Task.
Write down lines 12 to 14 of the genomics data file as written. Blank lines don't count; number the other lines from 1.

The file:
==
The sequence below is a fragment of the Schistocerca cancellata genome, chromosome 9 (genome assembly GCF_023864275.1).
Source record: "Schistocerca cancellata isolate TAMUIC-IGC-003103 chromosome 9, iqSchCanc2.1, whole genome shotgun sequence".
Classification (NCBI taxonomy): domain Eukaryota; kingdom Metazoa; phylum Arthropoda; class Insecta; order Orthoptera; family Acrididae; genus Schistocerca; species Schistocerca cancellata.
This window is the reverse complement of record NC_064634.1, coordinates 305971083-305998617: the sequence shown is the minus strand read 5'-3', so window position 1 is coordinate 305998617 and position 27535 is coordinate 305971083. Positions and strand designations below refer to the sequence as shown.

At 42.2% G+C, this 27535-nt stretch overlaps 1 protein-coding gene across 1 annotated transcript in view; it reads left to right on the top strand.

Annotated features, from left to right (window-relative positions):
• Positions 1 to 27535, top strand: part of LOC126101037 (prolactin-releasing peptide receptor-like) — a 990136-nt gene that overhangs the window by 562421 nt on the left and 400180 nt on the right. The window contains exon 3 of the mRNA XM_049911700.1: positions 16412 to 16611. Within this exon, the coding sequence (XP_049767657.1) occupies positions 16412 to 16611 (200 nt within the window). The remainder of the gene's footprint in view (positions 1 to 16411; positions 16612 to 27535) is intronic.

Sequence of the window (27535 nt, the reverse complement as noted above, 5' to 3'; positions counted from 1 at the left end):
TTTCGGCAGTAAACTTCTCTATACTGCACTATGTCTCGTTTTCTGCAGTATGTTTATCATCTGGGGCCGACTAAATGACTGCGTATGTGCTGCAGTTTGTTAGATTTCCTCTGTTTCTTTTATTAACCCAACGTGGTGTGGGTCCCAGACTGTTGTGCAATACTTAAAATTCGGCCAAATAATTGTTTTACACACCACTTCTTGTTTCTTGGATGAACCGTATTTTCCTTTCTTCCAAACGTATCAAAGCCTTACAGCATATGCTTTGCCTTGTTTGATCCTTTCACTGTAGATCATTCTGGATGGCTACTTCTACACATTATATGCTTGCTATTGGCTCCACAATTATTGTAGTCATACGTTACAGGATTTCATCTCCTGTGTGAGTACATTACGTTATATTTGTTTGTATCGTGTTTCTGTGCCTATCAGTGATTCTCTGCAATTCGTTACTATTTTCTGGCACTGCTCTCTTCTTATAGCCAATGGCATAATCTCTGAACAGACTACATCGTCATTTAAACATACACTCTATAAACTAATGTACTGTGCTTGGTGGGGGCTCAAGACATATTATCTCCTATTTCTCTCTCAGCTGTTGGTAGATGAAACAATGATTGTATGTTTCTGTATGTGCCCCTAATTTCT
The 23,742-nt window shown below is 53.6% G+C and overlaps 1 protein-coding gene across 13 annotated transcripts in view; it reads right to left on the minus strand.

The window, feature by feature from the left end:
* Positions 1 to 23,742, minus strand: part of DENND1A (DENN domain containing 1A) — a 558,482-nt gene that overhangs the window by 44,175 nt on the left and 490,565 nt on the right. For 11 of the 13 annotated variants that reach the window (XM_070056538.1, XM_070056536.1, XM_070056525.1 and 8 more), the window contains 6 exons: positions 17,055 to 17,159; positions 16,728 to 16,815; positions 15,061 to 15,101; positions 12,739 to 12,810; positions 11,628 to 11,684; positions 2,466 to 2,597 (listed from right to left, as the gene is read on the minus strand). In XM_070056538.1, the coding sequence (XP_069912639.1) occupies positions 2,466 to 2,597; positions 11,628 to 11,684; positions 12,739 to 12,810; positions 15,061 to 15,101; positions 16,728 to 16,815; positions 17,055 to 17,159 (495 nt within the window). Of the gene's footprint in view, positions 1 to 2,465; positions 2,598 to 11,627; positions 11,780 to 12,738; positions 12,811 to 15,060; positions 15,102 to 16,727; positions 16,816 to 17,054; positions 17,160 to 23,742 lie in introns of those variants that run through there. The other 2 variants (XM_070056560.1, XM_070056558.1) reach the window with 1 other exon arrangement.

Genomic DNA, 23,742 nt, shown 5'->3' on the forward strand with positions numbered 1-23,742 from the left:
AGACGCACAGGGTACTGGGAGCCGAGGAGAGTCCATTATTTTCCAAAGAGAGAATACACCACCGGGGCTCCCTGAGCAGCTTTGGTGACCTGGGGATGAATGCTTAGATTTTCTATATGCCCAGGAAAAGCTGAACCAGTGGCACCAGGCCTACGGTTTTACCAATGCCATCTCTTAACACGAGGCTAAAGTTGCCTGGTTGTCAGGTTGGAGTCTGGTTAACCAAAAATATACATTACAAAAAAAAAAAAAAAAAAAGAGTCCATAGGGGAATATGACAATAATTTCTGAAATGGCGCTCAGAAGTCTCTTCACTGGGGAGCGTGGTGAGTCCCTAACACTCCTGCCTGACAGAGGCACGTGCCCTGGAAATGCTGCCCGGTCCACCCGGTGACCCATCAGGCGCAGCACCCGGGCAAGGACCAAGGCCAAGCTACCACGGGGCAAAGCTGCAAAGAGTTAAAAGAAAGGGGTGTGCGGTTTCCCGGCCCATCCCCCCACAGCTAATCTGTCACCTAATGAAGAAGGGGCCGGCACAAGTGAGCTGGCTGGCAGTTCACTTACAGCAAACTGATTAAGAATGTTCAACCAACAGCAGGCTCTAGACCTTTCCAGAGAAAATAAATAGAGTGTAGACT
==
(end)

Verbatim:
* Positions 1 to 23,742, minus strand: part of DENND1A (DENN domain containing 1A) — a 558,482-nt gene that overhangs the window by 44,175 nt on the left and 490,565 nt on the right. For 11 of the 13 annotated variants that reach the window (XM_070056538.1, XM_070056536.1, XM_070056525.1 and 8 more), the window contains 6 exons: positions 17,055 to 17,159; positions 16,728 to 16,815; positions 15,061 to 15,101; positions 12,739 to 12,810; positions 11,628 to 11,684; positions 2,466 to 2,597 (listed from right to left, as the gene is read on the minus strand). In XM_070056538.1, the coding sequence (XP_069912639.1) occupies positions 2,466 to 2,597; positions 11,628 to 11,684; positions 12,739 to 12,810; positions 15,061 to 15,101; positions 16,728 to 16,815; positions 17,055 to 17,159 (495 nt within the window). Of the gene's footprint in view, positions 1 to 2,465; positions 2,598 to 11,627; positions 11,780 to 12,738; positions 12,811 to 15,060; positions 15,102 to 16,727; positions 16,816 to 17,054; positions 17,160 to 23,742 lie in introns of those variants that run through there. The other 2 variants (XM_070056560.1, XM_070056558.1) reach the window with 1 other exon arrangement.

Genomic DNA, 23,742 nt, shown 5'->3' on the forward strand with positions numbered 1-23,742 from the left:
AGACGCACAGGGTACTGGGAGCCGAGGAGAGTCCATTATTTTCCAAAGAGAGAATACACCACCGGGGCTCCCTGAGCAGCTTTGGTGACCTGGGGATGAATGCTTAGATTTTCTATATGCCCAGGAAAAGCTGAACCAGTGGCACCAGGCCTACGGTTTTACCAATGCCATCTCTTAACACGAGGCTAAAGTTGCCTGGTTGTCAGGTTGGAGTCTGGTTAACCAAAAATATACATTACAAAAAAAAAAAAAAAAAAAGAGTCCATAGGGGAATATGACAATAATTTCTGAAATGGCGCTCAGAAGTCTCTTCACTGGGGAGCGTGGTGAGTCCCTAACACTCCTGCCTGACAGAGGCACGTGCCCTGGAAATGCTGCCCGGTCCACCCGGTGACCCATCAGGCGCAGCACCCGGGCAAGGACCAAGGCCAAGCTACCACGGGGCAAAGCTGCAAAGAGTTAAAAGAAAGGGGTGTGCGGTTTCCCGGCCCATCCCCCCACAGCTAATCTGTCACCTAATGAAGAAGGGGCCGGCACAAGTGAGCTGGCTGGCAGTTCACTTACAGCAAACTGATTAAGAATGTTCAACCAACAGCAGGCTCTAGACCTTTCCAGAGAAAATAAATAGAGTGTAGACT